A benign barcode The scanner with over 10 million downloads from Google Play was caught receiving an update that turned it to the dark side, prompting the search and advertising giant to remove it.
Barcode scanner, one of the dozens of such apps available in the official Google app repository, started life as a legitimate offering. Then, in late December, researchers at security firm Malwarebytes began receiving messages from customers complaining that ads were popping up out of nowhere in their default browsers.
Malwarebytes mobile malware researcher Nathan Collier was puzzled at first. None of the customers had recently installed any apps, and all of the apps they had already installed came from Play, a market which, despite its long history of admitting malicious apps, remains safer than most sites. third. Eventually, Collier identified the culprit as the barcode reader. The researcher said that an update delivered in December included code responsible for the ad bombardment.
“It’s scary that with an update an app could become malicious while still going under the radar of Google Play Protect,” Collier wrote. “It’s puzzling to me that an app developer with a popular app turns it into malware. Was it the ploy from the start, to have an app idle, waiting to strike after reaching popularity? “
Collier said adware is often the result of third-party software development kits, which developers use to monetize apps that are available for free. Some SDKs, unbeknownst to the developers, end up pushing the limits. As Collier was able to establish from the code itself and a digital certificate that digitally signed it, the malicious behavior was the result of changes made by the developer.
The researcher wrote:
Google deleted the app after Collier informed the company privately. So far, however, Google has yet to use its Google Play Protect tool to remove the app from the devices it was installed on. This means that users will have to delete the app themselves.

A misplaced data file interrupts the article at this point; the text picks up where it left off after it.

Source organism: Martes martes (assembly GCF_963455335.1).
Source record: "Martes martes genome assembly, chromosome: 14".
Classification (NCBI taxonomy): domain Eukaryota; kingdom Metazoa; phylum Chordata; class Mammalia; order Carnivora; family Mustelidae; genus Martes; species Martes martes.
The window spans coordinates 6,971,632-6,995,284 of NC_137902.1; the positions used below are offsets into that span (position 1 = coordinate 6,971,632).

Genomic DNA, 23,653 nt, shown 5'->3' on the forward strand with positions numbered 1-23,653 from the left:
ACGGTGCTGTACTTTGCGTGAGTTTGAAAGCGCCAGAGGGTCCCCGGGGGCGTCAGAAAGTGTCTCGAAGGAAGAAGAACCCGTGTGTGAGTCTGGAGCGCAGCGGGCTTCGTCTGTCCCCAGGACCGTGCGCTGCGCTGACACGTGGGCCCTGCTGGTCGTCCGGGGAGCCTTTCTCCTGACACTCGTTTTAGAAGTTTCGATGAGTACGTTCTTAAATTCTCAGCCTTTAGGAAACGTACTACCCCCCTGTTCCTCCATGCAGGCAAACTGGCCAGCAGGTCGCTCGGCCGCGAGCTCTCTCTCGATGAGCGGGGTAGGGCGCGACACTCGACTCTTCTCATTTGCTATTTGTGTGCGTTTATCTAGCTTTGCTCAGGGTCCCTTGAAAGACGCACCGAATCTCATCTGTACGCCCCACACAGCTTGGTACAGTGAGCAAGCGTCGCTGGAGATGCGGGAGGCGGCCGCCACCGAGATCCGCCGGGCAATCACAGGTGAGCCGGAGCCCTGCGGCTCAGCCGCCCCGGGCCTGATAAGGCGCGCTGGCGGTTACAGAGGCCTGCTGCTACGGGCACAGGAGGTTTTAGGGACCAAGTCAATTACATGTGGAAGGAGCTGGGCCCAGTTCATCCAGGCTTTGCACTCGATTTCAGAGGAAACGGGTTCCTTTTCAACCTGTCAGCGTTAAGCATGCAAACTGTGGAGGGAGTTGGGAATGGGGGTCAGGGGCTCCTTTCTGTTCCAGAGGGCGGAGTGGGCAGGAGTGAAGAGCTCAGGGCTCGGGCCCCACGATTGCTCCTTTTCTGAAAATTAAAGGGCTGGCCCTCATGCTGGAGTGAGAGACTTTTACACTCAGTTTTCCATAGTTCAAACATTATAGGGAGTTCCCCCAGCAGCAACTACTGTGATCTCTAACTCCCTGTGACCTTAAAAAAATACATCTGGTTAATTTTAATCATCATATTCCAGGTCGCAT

Google officials declined to comment on whether or not the protection feature removed the malicious barcode reader. Ars has also emailed the app developer requesting comment on this post, but has so far not received a response.
Anyone who has a barcode scanner installed on an Android device should inspect it to see if it is the one identified by Collier. The MD5 hash digest is A922F91BAF324FA07B3C40846EBBFE30 and the package name is com.qrcodescanner.barcodescanner. The malicious barcode reader should not be confused with the one here or other applications with the same name.
The usual advice on Android apps applies here. Users should only install apps when they provide a real benefit, and then only after reading user reviews and required permissions. People who haven’t used an installed app for over six months should also strongly consider removing it. Unfortunately, in this case, following this advice would not have protected many users of Barcode Scanner.
It is also not a bad idea to use a malware scanner from a reputable company. The Malwarebytes application provides free app analysis. Running it once or twice a month is a good idea for many users.
This story originally appeared on Ars Technica.
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